Pigs Might Fly: The Inside Story of Pink Floyd, by Mark Blake

Second paragraph of third chapter:

The year of 1966 would be a causal one for rock music and popular culture as a whole. The Beatles released Revolver – an album filled with exotic sounds that reflected the group’s LSD experiences – Cream, rock’s first so-called super-group, began inventing heavy metal; while Jimi Hendrix wowed London’s clubland with his dazzling, pyrotechnic approach to playing the electric guitar. In London, a collision of fashion, art and music was slowly taking effect, and would peak during the following year’s so-called Summer of Love.

Inspired to get this by the V&A exhibition a few years back. Starts with an in-depth account of the Live 8 reunion, which I read while rewatching the actual event. It’s more comprehensive and detailed than Nick Mason’s book, but less funny; it does address some points that Mason doesn’t, notably how the band handled rapidly becoming rich but also looking at the importance of the Cambridge roots (which Mason wasn’t part of) and the art that went with the albums and concerts (which Mason wasn’t as interested in). Very detailed, but didn’t quite sing to me. You can get it here.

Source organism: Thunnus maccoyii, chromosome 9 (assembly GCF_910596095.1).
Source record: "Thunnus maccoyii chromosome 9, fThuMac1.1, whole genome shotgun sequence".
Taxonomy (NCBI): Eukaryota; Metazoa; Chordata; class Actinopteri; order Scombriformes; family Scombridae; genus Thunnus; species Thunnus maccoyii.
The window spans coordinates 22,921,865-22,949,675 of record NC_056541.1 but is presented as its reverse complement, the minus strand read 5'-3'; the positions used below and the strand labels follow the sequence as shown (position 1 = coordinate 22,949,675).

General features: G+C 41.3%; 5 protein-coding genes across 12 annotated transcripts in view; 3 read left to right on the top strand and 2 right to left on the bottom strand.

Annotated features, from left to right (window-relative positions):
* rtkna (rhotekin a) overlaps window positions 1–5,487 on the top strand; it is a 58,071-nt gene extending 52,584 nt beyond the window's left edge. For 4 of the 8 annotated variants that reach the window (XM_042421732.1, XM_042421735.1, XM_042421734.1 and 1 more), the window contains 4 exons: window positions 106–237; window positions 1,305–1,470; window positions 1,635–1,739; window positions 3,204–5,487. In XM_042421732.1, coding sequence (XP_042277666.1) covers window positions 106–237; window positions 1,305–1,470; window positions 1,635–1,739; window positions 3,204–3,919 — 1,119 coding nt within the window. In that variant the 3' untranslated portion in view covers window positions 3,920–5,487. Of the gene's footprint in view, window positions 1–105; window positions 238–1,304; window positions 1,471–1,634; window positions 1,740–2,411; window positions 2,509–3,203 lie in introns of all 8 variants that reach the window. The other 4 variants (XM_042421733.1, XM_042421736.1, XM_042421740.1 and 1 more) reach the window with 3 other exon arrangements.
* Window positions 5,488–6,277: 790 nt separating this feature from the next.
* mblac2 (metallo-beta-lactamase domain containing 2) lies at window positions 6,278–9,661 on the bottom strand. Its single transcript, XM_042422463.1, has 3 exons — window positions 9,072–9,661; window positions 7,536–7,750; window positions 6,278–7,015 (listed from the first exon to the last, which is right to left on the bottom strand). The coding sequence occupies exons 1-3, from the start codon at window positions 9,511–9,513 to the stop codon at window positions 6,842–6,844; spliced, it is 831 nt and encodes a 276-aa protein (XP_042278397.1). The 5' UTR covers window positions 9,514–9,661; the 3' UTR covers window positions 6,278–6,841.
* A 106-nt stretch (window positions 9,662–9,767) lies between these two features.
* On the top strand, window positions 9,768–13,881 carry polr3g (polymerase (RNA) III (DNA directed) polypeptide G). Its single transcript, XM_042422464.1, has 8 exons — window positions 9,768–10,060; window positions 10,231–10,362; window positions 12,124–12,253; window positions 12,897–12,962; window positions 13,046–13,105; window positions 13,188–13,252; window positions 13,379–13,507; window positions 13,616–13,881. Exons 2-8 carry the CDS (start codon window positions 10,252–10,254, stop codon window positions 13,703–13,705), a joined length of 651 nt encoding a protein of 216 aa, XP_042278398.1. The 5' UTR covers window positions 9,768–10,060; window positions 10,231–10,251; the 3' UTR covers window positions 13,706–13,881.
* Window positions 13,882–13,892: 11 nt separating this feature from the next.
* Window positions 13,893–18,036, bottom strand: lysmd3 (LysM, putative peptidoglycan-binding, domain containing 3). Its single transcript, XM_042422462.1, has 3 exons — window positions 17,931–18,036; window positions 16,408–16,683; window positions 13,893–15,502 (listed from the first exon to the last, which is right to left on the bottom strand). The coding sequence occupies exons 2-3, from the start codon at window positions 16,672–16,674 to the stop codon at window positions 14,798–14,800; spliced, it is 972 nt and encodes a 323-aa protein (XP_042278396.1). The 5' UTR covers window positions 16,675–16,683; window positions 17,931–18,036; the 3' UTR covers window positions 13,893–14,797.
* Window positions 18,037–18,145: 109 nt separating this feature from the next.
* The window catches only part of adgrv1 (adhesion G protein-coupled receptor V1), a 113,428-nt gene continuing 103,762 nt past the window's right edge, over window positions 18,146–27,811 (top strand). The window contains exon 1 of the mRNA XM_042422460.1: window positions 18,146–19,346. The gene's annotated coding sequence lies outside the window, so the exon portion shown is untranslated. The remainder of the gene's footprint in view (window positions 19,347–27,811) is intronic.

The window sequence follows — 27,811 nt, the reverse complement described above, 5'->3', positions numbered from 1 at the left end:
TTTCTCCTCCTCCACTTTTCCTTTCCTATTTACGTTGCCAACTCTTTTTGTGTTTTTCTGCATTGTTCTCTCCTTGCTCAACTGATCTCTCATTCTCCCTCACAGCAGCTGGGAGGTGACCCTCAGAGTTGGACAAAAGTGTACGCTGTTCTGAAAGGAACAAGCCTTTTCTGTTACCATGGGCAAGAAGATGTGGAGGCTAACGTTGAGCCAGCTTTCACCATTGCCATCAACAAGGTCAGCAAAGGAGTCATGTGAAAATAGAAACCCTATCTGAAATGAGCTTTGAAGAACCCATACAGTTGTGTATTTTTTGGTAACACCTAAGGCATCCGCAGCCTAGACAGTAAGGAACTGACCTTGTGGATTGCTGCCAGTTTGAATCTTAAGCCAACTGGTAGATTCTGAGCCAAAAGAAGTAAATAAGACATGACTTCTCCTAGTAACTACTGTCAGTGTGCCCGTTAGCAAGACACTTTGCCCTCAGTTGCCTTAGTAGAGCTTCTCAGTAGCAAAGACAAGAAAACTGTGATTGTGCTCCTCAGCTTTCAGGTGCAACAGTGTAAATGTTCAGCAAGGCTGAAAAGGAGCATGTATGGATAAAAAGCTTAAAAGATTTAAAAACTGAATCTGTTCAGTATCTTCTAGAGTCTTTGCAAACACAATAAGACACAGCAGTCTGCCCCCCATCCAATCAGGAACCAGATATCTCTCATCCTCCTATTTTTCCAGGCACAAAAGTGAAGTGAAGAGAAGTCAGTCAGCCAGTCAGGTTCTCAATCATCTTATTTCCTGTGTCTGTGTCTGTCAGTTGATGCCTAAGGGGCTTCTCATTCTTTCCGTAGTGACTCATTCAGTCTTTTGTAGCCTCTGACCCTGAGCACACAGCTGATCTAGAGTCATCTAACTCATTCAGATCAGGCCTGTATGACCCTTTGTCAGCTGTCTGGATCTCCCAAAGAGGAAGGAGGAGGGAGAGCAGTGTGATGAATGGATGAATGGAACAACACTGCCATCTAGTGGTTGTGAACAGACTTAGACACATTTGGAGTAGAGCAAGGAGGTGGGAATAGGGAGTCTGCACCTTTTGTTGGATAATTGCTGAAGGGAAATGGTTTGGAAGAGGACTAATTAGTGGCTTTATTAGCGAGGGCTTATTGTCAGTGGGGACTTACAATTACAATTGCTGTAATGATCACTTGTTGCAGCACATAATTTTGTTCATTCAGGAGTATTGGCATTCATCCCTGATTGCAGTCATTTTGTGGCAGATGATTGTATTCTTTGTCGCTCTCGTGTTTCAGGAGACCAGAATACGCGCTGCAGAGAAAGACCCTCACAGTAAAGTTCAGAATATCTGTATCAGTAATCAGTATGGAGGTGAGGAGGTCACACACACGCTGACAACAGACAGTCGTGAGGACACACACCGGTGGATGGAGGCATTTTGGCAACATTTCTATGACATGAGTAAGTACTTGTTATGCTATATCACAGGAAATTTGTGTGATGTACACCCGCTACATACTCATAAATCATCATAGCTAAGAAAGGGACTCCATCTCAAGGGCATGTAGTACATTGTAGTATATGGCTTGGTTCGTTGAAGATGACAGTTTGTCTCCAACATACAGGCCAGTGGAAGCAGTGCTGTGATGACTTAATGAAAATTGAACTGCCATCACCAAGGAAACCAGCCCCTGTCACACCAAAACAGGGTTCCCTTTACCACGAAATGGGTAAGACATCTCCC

This was my top unread book acquired in 2019. Next on that pile is The Harp and the Blade, by John Myers Myers.

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